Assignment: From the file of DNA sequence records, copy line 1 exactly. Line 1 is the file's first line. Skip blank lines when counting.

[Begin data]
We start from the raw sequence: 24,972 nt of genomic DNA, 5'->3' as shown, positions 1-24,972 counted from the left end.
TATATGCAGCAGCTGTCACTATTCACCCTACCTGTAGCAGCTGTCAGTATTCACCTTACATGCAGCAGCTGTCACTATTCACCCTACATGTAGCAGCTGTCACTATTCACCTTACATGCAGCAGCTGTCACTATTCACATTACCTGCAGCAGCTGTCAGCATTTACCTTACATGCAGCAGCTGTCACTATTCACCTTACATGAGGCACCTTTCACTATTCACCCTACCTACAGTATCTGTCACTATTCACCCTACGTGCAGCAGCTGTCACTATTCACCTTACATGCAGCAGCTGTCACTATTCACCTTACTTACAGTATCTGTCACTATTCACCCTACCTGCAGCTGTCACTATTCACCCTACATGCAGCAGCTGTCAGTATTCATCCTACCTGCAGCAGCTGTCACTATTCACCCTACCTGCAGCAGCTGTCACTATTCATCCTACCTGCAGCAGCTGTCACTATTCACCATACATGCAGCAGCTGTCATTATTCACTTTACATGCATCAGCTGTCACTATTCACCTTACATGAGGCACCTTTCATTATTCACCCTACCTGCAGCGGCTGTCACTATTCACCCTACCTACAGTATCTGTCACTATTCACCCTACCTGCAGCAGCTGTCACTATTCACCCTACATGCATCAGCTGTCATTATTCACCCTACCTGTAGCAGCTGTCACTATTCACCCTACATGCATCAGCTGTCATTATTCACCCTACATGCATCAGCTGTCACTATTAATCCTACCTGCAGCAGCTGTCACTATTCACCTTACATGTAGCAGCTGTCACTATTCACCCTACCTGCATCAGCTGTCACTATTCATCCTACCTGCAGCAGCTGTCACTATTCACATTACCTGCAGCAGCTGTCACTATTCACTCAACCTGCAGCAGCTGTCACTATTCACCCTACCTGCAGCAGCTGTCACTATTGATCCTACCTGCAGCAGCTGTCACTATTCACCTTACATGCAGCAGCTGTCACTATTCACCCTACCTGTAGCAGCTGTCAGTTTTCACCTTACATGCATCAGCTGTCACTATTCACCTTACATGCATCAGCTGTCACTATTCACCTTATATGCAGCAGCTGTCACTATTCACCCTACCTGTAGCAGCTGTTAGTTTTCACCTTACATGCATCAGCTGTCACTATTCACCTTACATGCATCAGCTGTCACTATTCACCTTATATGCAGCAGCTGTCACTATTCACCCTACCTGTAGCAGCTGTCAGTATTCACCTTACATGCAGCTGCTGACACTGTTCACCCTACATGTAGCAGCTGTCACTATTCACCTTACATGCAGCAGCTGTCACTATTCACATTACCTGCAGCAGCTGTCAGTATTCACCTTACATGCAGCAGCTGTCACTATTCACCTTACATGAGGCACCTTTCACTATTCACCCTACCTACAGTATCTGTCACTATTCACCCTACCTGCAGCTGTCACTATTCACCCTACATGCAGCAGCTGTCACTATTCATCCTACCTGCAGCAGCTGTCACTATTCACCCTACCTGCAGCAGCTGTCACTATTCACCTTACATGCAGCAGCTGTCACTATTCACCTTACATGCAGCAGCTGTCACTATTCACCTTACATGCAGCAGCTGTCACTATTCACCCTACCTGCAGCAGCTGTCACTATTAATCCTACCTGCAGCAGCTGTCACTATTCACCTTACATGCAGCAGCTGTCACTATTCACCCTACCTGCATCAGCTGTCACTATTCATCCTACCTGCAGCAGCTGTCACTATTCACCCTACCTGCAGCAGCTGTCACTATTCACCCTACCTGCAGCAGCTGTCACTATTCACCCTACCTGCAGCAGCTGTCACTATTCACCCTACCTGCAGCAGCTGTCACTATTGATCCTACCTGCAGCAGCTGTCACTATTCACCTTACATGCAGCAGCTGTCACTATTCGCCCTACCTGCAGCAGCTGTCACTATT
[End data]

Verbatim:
We start from the raw sequence: 24,972 nt of genomic DNA, 5'->3' as shown, positions 1-24,972 counted from the left end.